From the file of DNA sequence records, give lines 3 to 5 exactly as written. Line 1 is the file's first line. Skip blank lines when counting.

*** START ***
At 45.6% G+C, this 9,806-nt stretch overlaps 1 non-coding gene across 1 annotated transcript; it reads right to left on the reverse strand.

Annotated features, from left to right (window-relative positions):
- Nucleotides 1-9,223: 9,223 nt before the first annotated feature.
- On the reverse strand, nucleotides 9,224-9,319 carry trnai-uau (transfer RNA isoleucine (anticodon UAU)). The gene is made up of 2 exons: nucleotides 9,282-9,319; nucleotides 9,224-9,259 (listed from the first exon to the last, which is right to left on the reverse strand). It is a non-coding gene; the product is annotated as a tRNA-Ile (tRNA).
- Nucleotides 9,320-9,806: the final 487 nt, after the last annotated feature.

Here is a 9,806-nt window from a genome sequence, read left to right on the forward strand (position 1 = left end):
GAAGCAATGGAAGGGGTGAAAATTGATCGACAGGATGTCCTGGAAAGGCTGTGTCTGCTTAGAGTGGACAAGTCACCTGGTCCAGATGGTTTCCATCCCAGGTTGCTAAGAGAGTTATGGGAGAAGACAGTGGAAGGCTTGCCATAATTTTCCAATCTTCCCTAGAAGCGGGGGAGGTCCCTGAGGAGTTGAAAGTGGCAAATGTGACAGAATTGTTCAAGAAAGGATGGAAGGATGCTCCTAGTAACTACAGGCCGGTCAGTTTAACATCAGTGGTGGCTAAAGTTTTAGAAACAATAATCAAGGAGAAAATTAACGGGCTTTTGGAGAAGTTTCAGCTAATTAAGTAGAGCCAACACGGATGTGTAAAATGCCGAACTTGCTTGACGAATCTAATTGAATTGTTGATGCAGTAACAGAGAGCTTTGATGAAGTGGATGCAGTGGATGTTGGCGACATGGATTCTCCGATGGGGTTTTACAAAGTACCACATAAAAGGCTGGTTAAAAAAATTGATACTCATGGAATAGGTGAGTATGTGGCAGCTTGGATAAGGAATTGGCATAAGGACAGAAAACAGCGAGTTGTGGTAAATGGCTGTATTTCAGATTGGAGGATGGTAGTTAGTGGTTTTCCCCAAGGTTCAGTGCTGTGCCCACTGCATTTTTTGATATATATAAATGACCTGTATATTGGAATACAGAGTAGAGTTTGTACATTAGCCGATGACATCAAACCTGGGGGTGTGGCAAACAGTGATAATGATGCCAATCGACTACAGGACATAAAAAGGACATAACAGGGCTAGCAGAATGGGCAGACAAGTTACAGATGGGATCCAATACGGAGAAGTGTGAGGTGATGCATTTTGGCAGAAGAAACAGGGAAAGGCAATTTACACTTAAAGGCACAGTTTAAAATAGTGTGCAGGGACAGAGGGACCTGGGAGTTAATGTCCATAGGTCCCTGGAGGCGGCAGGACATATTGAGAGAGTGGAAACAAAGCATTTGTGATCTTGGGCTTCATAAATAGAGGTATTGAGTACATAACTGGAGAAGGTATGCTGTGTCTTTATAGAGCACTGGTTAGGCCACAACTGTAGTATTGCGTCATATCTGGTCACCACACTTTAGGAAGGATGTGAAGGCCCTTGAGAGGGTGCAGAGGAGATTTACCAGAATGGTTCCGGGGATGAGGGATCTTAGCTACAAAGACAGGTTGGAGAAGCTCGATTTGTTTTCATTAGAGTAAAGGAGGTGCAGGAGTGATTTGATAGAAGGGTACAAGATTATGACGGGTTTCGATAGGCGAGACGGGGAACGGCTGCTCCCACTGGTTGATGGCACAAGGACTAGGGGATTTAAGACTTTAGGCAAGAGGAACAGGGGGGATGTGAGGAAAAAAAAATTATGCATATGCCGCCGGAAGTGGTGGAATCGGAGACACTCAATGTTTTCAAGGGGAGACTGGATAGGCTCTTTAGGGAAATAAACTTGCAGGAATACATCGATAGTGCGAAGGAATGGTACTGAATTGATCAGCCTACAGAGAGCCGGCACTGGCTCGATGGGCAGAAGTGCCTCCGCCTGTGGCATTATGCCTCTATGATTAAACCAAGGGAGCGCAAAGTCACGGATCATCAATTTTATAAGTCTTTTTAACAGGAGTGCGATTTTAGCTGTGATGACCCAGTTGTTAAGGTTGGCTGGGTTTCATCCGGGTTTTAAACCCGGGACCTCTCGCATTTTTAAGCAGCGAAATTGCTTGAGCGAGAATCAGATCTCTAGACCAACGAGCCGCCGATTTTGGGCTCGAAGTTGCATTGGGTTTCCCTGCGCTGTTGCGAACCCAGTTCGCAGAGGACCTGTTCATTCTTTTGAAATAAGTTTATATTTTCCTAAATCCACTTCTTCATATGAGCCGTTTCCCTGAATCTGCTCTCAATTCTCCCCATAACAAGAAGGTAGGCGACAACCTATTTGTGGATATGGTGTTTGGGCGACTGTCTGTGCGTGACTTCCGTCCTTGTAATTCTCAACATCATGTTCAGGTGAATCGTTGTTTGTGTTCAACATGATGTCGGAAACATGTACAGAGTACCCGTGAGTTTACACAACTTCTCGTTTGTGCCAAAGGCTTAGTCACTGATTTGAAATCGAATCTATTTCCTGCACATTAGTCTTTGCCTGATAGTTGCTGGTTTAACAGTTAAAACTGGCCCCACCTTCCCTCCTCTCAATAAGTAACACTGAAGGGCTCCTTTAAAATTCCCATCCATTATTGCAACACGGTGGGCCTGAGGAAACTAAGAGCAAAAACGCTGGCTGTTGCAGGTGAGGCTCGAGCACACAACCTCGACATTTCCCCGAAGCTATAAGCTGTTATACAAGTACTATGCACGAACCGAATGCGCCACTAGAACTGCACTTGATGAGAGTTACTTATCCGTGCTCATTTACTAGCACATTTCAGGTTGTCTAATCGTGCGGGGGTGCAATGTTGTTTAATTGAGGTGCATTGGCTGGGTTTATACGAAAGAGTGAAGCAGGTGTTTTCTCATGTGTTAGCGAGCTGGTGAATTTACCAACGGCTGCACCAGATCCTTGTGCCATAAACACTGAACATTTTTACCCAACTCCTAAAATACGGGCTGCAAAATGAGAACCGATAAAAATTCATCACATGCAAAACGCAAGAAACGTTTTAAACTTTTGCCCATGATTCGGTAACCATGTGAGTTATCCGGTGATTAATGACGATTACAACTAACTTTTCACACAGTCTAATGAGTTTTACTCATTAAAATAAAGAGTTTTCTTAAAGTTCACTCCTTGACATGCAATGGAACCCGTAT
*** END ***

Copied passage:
- Nucleotides 1-9,223: 9,223 nt before the first annotated feature.
- On the reverse strand, nucleotides 9,224-9,319 carry trnai-uau (transfer RNA isoleucine (anticodon UAU)). The gene is made up of 2 exons: nucleotides 9,282-9,319; nucleotides 9,224-9,259 (listed from the first exon to the last, which is right to left on the reverse strand). It is a non-coding gene; the product is annotated as a tRNA-Ile (tRNA).
- Nucleotides 9,320-9,806: the final 487 nt, after the last annotated feature.